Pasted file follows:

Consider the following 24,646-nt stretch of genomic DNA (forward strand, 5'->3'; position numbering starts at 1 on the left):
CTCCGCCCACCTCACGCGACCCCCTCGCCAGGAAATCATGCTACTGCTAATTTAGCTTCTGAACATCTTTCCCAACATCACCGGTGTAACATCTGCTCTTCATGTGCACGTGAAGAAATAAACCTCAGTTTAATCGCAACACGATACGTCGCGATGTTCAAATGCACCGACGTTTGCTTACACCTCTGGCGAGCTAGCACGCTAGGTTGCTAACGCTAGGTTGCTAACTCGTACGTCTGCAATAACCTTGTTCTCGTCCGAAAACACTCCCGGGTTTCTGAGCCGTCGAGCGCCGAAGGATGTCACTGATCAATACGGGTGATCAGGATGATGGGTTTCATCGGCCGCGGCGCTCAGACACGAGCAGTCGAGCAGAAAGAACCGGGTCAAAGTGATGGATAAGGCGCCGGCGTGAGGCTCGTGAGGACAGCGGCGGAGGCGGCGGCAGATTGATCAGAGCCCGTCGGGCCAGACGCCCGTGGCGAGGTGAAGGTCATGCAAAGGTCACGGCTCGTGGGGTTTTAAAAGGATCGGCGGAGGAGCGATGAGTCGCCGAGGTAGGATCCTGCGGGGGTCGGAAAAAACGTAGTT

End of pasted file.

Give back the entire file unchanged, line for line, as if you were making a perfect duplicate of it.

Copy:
Consider the following 24,646-nt stretch of genomic DNA (forward strand, 5'->3'; position numbering starts at 1 on the left):
CTCCGCCCACCTCACGCGACCCCCTCGCCAGGAAATCATGCTACTGCTAATTTAGCTTCTGAACATCTTTCCCAACATCACCGGTGTAACATCTGCTCTTCATGTGCACGTGAAGAAATAAACCTCAGTTTAATCGCAACACGATACGTCGCGATGTTCAAATGCACCGACGTTTGCTTACACCTCTGGCGAGCTAGCACGCTAGGTTGCTAACGCTAGGTTGCTAACTCGTACGTCTGCAATAACCTTGTTCTCGTCCGAAAACACTCCCGGGTTTCTGAGCCGTCGAGCGCCGAAGGATGTCACTGATCAATACGGGTGATCAGGATGATGGGTTTCATCGGCCGCGGCGCTCAGACACGAGCAGTCGAGCAGAAAGAACCGGGTCAAAGTGATGGATAAGGCGCCGGCGTGAGGCTCGTGAGGACAGCGGCGGAGGCGGCGGCAGATTGATCAGAGCCCGTCGGGCCAGACGCCCGTGGCGAGGTGAAGGTCATGCAAAGGTCACGGCTCGTGGGGTTTTAAAAGGATCGGCGGAGGAGCGATGAGTCGCCGAGGTAGGATCCTGCGGGGGTCGGAAAAAACGTAGTT